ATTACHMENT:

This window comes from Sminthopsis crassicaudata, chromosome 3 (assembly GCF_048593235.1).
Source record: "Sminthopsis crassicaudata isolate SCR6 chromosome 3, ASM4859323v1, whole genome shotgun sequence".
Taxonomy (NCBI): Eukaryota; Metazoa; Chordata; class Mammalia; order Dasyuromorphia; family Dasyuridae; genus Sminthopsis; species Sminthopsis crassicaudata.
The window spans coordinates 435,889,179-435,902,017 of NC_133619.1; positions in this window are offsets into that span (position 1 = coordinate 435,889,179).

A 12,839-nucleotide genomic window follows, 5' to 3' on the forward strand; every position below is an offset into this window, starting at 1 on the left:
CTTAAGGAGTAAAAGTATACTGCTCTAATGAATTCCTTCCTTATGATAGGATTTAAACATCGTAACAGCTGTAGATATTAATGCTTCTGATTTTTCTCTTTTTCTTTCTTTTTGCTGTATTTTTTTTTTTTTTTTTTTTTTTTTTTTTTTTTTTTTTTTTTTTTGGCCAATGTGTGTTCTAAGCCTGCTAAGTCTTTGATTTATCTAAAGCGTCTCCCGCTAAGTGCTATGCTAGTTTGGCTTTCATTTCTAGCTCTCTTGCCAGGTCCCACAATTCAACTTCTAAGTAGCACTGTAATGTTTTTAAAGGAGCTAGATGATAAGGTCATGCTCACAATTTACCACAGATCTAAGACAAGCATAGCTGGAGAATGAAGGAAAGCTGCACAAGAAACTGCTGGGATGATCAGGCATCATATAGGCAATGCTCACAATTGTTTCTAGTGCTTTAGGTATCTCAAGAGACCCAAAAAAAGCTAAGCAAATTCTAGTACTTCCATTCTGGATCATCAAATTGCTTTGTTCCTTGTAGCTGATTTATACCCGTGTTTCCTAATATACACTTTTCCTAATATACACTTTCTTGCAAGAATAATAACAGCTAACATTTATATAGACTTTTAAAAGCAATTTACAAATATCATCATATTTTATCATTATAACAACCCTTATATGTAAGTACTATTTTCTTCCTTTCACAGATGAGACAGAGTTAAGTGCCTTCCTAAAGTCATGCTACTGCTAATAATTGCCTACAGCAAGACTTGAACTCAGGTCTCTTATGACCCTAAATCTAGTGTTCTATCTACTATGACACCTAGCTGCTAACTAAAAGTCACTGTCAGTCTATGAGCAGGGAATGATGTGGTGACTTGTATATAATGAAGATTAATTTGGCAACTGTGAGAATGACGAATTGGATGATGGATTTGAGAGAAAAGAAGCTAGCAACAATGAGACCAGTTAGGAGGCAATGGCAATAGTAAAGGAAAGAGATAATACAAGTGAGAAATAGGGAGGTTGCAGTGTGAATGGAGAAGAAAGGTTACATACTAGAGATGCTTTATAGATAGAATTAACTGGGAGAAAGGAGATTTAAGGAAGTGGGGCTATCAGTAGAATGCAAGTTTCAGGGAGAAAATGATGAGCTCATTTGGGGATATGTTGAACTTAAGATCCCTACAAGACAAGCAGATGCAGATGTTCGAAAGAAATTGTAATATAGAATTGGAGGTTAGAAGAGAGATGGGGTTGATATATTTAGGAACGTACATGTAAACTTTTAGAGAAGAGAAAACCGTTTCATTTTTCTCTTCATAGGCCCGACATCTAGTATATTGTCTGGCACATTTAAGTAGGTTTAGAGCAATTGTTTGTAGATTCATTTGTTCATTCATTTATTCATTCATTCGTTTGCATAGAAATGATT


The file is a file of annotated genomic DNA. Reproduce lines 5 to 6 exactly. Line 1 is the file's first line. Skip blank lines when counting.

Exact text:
A 12,839-nucleotide genomic window follows, 5' to 3' on the forward strand; every position below is an offset into this window, starting at 1 on the left:
CTTAAGGAGTAAAAGTATACTGCTCTAATGAATTCCTTCCTTATGATAGGATTTAAACATCGTAACAGCTGTAGATATTAATGCTTCTGATTTTTCTCTTTTTCTTTCTTTTTGCTGTATTTTTTTTTTTTTTTTTTTTTTTTTTTTTTTTTTTTTTTTTTTTTGGCCAATGTGTGTTCTAAGCCTGCTAAGTCTTTGATTTATCTAAAGCGTCTCCCGCTAAGTGCTATGCTAGTTTGGCTTTCATTTCTAGCTCTCTTGCCAGGTCCCACAATTCAACTTCTAAGTAGCACTGTAATGTTTTTAAAGGAGCTAGATGATAAGGTCATGCTCACAATTTACCACAGATCTAAGACAAGCATAGCTGGAGAATGAAGGAAAGCTGCACAAGAAACTGCTGGGATGATCAGGCATCATATAGGCAATGCTCACAATTGTTTCTAGTGCTTTAGGTATCTCAAGAGACCCAAAAAAAGCTAAGCAAATTCTAGTACTTCCATTCTGGATCATCAAATTGCTTTGTTCCTTGTAGCTGATTTATACCCGTGTTTCCTAATATACACTTTTCCTAATATACACTTTCTTGCAAGAATAATAACAGCTAACATTTATATAGACTTTTAAAAGCAATTTACAAATATCATCATATTTTATCATTATAACAACCCTTATATGTAAGTACTATTTTCTTCCTTTCACAGATGAGACAGAGTTAAGTGCCTTCCTAAAGTCATGCTACTGCTAATAATTGCCTACAGCAAGACTTGAACTCAGGTCTCTTATGACCCTAAATCTAGTGTTCTATCTACTATGACACCTAGCTGCTAACTAAAAGTCACTGTCAGTCTATGAGCAGGGAATGATGTGGTGACTTGTATATAATGAAGATTAATTTGGCAACTGTGAGAATGACGAATTGGATGATGGATTTGAGAGAAAAGAAGCTAGCAACAATGAGACCAGTTAGGAGGCAATGGCAATAGTAAAGGAAAGAGATAATACAAGTGAGAAATAGGGAGGTTGCAGTGTGAATGGAGAAGAAAGGTTACATACTAGAGATGCTTTATAGATAGAATTAACTGGGAGAAAGGAGATTTAAGGAAGTGGGGCTATCAGTAGAATGCAAGTTTCAGGGAGAAAATGATGAGCTCATTTGGGGATATGTTGAACTTAAGATCCCTACAAGACAAGCAGATGCAGATGTTCGAAAGAAATTGTAATATAGAATTGGAGGTTAGAAGAGAGATGGGGTTGATATATTTAGGAACGTACATGTAAACTTTTAGAGAAGAGAAAACCGTTTCATTTTTCTCTTCATAGGCCCGACATCTAGTATATTGTCTGGCACATTTAAGTAGGTTTAGAGCAATTGTTTGTAGATTCATTTGTTCATTCATTTATTCATTCATTCGTTTGCATAGAAATGATT